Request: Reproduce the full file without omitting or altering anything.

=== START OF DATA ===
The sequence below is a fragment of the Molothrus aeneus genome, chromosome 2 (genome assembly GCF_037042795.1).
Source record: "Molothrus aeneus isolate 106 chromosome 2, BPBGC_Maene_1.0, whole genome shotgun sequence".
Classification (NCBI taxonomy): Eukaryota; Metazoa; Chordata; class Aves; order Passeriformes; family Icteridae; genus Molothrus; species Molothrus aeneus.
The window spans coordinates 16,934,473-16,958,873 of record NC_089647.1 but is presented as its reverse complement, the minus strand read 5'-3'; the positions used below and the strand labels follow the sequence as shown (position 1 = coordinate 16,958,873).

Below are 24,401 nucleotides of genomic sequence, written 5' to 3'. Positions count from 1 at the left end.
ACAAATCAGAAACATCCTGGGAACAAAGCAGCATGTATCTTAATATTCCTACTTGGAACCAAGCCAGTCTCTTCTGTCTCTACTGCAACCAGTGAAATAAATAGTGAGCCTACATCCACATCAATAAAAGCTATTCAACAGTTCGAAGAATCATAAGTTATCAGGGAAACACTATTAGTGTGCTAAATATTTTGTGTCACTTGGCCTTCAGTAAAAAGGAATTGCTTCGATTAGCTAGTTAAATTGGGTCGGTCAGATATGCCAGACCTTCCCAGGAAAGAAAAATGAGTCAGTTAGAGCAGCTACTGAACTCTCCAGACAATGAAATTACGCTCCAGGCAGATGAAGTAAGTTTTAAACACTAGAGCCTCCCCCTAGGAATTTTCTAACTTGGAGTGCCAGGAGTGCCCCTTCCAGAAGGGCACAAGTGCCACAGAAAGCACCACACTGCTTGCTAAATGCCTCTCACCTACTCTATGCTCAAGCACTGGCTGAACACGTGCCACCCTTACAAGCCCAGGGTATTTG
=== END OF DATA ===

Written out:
The sequence below is a fragment of the Molothrus aeneus genome, chromosome 2 (genome assembly GCF_037042795.1).
Source record: "Molothrus aeneus isolate 106 chromosome 2, BPBGC_Maene_1.0, whole genome shotgun sequence".
Classification (NCBI taxonomy): Eukaryota; Metazoa; Chordata; class Aves; order Passeriformes; family Icteridae; genus Molothrus; species Molothrus aeneus.
The window spans coordinates 16,934,473-16,958,873 of record NC_089647.1 but is presented as its reverse complement, the minus strand read 5'-3'; the positions used below and the strand labels follow the sequence as shown (position 1 = coordinate 16,958,873).

Below are 24,401 nucleotides of genomic sequence, written 5' to 3'. Positions count from 1 at the left end.
ACAAATCAGAAACATCCTGGGAACAAAGCAGCATGTATCTTAATATTCCTACTTGGAACCAAGCCAGTCTCTTCTGTCTCTACTGCAACCAGTGAAATAAATAGTGAGCCTACATCCACATCAATAAAAGCTATTCAACAGTTCGAAGAATCATAAGTTATCAGGGAAACACTATTAGTGTGCTAAATATTTTGTGTCACTTGGCCTTCAGTAAAAAGGAATTGCTTCGATTAGCTAGTTAAATTGGGTCGGTCAGATATGCCAGACCTTCCCAGGAAAGAAAAATGAGTCAGTTAGAGCAGCTACTGAACTCTCCAGACAATGAAATTACGCTCCAGGCAGATGAAGTAAGTTTTAAACACTAGAGCCTCCCCCTAGGAATTTTCTAACTTGGAGTGCCAGGAGTGCCCCTTCCAGAAGGGCACAAGTGCCACAGAAAGCACCACACTGCTTGCTAAATGCCTCTCACCTACTCTATGCTCAAGCACTGGCTGAACACGTGCCACCCTTACAAGCCCAGGGTATTTG